Media Forum: Is new business disappearing?

Are new-business pitches becoming an endangered species?

Forget all those dreaded hosepipe bans looming in the South-East this summer - media agencies are in the midst of a far more alarming drought.

Taking Carat out of the equation (it has picked up ten new accounts this year, representing a total of £34.5 million in new billings), the other four agencies in the top five of Campaign's new-business league table have won a grand total of nine new accounts between them. There's hardly anything on the horizon either.

No wonder some new-business directors around town are looking down in the dumps. Their bosses can be excused for looking somewhat worried, too.

Yes, pitches can be a very expensive pain in the backside, with marketing and procurement people tying up truly breathtaking amounts of resource not just in the formal pitch process but in the seemingly endless months of clarification questions that accompany it. Especially when everyone in the agency knows that the account was stitched up weeks ago, because the client's marketing director used to work with a rival agency boss.

And that's before we get started on the whole business of online auctions.

But while everyone likes a good whinge about a pitch now and again, they also acknowledge that they're the lifeblood of the business. They keep everyone on their toes and, necessity being the desperate mother of invention, regularly provide the inspiration for the industry's best new ideas.

But you can easily see why we might be seeing less of them. Consolidation on the planning and buying side means it's difficult for big advertisers to find non-conflicted agencies; and in any case, the big decisions on the client side these days are taken at a regional or global level, so accounts are rarely put up for review on a whim.

So, is the recent dearth of reviews and pitches a taste of what the industry will look like in its next phase of development? Are there major, long-term structural factors at work here? Nick Manning, the chief executive of OMD, certainly thinks so. He says: "The pitch culture is changing.

There will be fewer and bigger pitches than there used to be - and when they come along they will be red in tooth and claw. That's to do with a number of factors, including the internationalisation of the business, consolidation and the rise of procurement people. What we're seeing more often these days is the advertiser going to its existing partner and trying to renegotiate the existing contract rather than putting it out to pitch."

Marco Bertozzi, the marketing director of ZenithOptimedia, isn't so sure.

He agrees that the increasing involvement of procurement people has been an important recent trend - but that's no bad thing. He explains: "I would have thought that, with the rise of outside influences (such as auditors and other consultants) and procurement people, advertisers are being encouraged to review their business on a far more regular basis. It used to be the case that media agencies could boast clients who'd been with the agency for decades - now you struggle to find many examples of long-term loyalty."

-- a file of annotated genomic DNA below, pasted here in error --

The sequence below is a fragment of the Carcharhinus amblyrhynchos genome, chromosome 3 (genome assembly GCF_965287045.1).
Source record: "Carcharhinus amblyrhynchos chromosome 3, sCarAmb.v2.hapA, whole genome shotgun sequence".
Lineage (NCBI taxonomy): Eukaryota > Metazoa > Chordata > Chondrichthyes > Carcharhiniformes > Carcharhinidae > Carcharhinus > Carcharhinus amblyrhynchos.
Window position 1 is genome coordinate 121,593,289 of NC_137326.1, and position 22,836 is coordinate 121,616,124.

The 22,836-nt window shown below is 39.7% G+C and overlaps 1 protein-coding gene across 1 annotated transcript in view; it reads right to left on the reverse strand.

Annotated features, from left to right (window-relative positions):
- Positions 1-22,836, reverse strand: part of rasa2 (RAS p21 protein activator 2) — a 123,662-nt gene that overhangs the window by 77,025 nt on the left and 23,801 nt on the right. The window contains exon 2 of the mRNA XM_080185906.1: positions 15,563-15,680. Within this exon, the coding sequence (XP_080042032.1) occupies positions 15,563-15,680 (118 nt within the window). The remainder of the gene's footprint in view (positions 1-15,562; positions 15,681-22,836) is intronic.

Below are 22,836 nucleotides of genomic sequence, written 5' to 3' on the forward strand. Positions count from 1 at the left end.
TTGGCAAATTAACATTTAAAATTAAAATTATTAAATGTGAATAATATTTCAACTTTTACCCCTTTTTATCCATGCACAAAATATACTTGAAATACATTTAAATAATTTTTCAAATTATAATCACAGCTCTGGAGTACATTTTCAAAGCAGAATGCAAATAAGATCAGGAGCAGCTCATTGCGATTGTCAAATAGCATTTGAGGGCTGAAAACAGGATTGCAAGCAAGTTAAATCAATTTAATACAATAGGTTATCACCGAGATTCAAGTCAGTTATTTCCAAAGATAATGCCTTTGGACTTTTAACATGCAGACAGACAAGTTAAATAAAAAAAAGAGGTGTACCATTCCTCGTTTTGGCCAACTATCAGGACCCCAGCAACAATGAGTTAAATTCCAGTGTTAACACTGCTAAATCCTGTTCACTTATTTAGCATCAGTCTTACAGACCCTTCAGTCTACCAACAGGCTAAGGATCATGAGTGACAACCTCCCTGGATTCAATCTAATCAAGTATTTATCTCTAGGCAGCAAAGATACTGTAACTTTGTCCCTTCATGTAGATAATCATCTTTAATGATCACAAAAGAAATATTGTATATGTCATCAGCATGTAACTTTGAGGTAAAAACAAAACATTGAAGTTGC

Paul Phillips, the managing director of the AAR, sees both sides of the argument. He comments: "Structural factors such as consolidation and internationalisation may be at work.

But there are also cyclical factors. Particularly where buying and effectiveness are concerned, it will be important to have agency arrangements in place for autumn when the TV trading season begins. Also, there don't seem to be as many people swapping jobs (client side) as there have been in the past. But it might just be that media agencies are doing a good job for their clients. As the market has contracted, the best agencies have made sure client service is given a high priority. Retained client income is likely to be far more profitable for an agency than new business."

But Martin Sambrook, the global account director at Media Audits, takes a far more radical view. This, he argues, is a fundamentally structural phenomenon - and agencies had better realise it: "Media agencies are starting to realise that, from a purely UK perspective, there's little they can do to affect their own profit and loss position. That's a big question for the way agency groups are structured. But from a purely new- business point of view, you have to plug into the international stream. Some agencies have been doing this brilliantly; others haven't. If they don't get organised internationally, then the future will start to look worrying."

YES - Nick Manning, chief executive, OMD

"Agencies will continue to consolidate and the number of brands there is out there may also continue to rationalise. A situation where you have too many pitches can place artificial pressures on agencies."

NO - Marco Bertozzi, marketing director, ZenithOptimedia

"New business always goes through ups and downs. I don't think the downturn is an issue either. Some advertisers might rein in but the more enlightened ones will see a downturn as an opportunity."

NO - Paul Phillips, managing director, the AAR

"I don't think agencies should be too worried. There is a sufficiently strong domestic market to keep the new-business community busy. Come December, we may look back and wonder that things could ever have been this quiet."

YES - Martin Sambrook, global account director, Media Audits

"Globalisation of the business will mean that media opportunities on a local basis will dry up. There will still be some local stuff around - but not the sorts of accounts that can transform your business."

- Got a view? E-mail us at campaign@haynet.com.

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